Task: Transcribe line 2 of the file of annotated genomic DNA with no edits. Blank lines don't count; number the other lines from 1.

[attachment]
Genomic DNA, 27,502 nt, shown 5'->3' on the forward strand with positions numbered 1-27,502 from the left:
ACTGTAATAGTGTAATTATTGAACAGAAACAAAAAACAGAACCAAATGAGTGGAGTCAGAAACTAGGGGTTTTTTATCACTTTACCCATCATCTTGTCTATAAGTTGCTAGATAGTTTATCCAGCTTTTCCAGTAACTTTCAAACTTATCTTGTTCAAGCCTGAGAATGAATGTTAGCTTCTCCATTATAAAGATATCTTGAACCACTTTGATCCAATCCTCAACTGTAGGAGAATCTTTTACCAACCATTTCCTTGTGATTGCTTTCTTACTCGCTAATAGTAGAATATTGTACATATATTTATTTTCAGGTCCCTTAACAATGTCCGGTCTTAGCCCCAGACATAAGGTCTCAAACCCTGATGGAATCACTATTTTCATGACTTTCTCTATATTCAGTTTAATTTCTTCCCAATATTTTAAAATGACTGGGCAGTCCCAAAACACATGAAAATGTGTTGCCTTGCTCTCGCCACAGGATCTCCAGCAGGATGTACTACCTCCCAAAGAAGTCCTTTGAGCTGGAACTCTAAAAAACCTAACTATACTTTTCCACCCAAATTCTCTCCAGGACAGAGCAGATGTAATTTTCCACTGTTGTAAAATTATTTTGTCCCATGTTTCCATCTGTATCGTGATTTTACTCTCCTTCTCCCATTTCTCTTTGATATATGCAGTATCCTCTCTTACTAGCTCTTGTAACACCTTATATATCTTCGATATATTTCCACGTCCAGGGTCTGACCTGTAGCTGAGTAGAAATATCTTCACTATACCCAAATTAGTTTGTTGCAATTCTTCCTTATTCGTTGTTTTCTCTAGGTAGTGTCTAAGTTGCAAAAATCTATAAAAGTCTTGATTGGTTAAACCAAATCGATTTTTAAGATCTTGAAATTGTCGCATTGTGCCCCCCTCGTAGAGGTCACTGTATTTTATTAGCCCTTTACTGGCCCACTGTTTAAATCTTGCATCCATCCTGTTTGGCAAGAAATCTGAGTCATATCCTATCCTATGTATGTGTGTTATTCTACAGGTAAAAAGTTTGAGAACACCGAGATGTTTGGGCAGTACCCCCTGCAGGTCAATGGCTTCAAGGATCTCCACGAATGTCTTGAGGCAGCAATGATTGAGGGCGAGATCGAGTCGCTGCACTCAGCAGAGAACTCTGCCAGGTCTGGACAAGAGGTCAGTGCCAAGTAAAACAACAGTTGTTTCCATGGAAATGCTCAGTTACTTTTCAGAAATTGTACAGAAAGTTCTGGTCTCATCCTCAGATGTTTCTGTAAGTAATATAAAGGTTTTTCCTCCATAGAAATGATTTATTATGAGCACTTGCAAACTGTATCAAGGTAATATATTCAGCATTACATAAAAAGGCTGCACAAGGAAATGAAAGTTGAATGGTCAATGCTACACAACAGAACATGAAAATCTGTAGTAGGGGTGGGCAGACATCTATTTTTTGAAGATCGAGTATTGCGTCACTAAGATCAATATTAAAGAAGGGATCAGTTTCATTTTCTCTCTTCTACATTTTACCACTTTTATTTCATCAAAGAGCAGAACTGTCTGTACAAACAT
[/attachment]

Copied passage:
ACTGTAATAGTGTAATTATTGAACAGAAACAAAAAACAGAACCAAATGAGTGGAGTCAGAAACTAGGGGTTTTTTATCACTTTACCCATCATCTTGTCTATAAGTTGCTAGATAGTTTATCCAGCTTTTCCAGTAACTTTCAAACTTATCTTGTTCAAGCCTGAGAATGAATGTTAGCTTCTCCATTATAAAGATATCTTGAACCACTTTGATCCAATCCTCAACTGTAGGAGAATCTTTTACCAACCATTTCCTTGTGATTGCTTTCTTACTCGCTAATAGTAGAATATTGTACATATATTTATTTTCAGGTCCCTTAACAATGTCCGGTCTTAGCCCCAGACATAAGGTCTCAAACCCTGATGGAATCACTATTTTCATGACTTTCTCTATATTCAGTTTAATTTCTTCCCAATATTTTAAAATGACTGGGCAGTCCCAAAACACATGAAAATGTGTTGCCTTGCTCTCGCCACAGGATCTCCAGCAGGATGTACTACCTCCCAAAGAAGTCCTTTGAGCTGGAACTCTAAAAAACCTAACTATACTTTTCCACCCAAATTCTCTCCAGGACAGAGCAGATGTAATTTTCCACTGTTGTAAAATTATTTTGTCCCATGTTTCCATCTGTATCGTGATTTTACTCTCCTTCTCCCATTTCTCTTTGATATATGCAGTATCCTCTCTTACTAGCTCTTGTAACACCTTATATATCTTCGATATATTTCCACGTCCAGGGTCTGACCTGTAGCTGAGTAGAAATATCTTCACTATACCCAAATTAGTTTGTTGCAATTCTTCCTTATTCGTTGTTTTCTCTAGGTAGTGTCTAAGTTGCAAAAATCTATAAAAGTCTTGATTGGTTAAACCAAATCGATTTTTAAGATCTTGAAATTGTCGCATTGTGCCCCCCTCGTAGAGGTCACTGTATTTTATTAGCCCTTTACTGGCCCACTGTTTAAATCTTGCATCCATCCTGTTTGGCAAGAAATCTGAGTCATATCCTATCCTATGTATGTGTGTTATTCTACAGGTAAAAAGTTTGAGAACACCGAGATGTTTGGGCAGTACCCCCTGCAGGTCAATGGCTTCAAGGATCTCCACGAATGTCTTGAGGCAGCAATGATTGAGGGCGAGATCGAGTCGCTGCACTCAGCAGAGAACTCTGCCAGGTCTGGACAAGAGGTCAGTGCCAAGTAAAACAACAGTTGTTTCCATGGAAATGCTCAGTTACTTTTCAGAAATTGTACAGAAAGTTCTGGTCTCATCCTCAGATGTTTCTGTAAGTAATATAAAGGTTTTTCCTCCATAGAAATGATTTATTATGAGCACTTGCAAACTGTATCAAGGTAATATATTCAGCATTACATAAAAAGGCTGCACAAGGAAATGAAAGTTGAATGGTCAATGCTACACAACAGAACATGAAAATCTGTAGTAGGGGTGGGCAGACATCTATTTTTTGAAGATCGAGTATTGCGTCACTAAGATCAATATTAAAGAAGGGATCAGTTTCATTTTCTCTCTTCTACATTTTACCACTTTTATTTCATCAAAGAGCAGAACTGTCTGTACAAACAT